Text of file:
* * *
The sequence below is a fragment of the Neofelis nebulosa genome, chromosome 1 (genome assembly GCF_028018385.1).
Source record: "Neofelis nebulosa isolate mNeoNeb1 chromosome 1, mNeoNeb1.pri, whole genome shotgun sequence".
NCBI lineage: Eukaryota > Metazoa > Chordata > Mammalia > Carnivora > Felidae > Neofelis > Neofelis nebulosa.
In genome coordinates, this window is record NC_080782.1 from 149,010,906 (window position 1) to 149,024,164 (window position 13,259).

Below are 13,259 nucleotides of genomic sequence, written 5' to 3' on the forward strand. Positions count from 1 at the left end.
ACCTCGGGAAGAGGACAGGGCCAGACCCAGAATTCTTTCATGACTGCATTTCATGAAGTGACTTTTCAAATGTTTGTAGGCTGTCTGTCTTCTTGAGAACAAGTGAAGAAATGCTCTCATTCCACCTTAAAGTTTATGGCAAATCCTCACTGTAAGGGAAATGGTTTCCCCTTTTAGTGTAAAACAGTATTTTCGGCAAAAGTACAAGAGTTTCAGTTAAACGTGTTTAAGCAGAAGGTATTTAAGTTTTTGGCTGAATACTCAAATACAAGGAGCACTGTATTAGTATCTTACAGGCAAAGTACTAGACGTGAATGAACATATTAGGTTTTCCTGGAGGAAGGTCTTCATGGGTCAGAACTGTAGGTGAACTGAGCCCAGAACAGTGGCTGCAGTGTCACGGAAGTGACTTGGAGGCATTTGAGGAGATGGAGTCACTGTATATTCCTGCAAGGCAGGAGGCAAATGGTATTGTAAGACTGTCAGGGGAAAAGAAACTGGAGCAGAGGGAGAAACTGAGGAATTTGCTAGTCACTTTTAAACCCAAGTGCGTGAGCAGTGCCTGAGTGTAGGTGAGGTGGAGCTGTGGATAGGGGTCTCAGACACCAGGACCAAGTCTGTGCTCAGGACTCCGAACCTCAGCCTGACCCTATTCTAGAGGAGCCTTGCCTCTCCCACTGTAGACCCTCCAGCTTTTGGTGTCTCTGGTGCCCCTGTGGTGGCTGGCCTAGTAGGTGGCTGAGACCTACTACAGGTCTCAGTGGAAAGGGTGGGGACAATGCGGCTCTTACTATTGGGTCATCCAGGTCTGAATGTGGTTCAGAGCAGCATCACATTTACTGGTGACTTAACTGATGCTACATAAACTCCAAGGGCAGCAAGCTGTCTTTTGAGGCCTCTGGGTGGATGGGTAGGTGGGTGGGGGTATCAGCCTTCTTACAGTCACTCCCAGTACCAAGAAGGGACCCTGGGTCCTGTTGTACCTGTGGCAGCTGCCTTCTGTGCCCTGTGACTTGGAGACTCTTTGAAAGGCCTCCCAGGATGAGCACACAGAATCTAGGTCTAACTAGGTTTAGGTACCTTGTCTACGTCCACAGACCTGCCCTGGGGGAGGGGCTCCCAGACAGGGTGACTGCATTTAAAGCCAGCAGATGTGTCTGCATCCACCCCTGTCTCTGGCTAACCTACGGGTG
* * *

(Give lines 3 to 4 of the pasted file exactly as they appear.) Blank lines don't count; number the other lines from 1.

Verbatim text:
NCBI lineage: Eukaryota > Metazoa > Chordata > Mammalia > Carnivora > Felidae > Neofelis > Neofelis nebulosa.
In genome coordinates, this window is record NC_080782.1 from 149,010,906 (window position 1) to 149,024,164 (window position 13,259).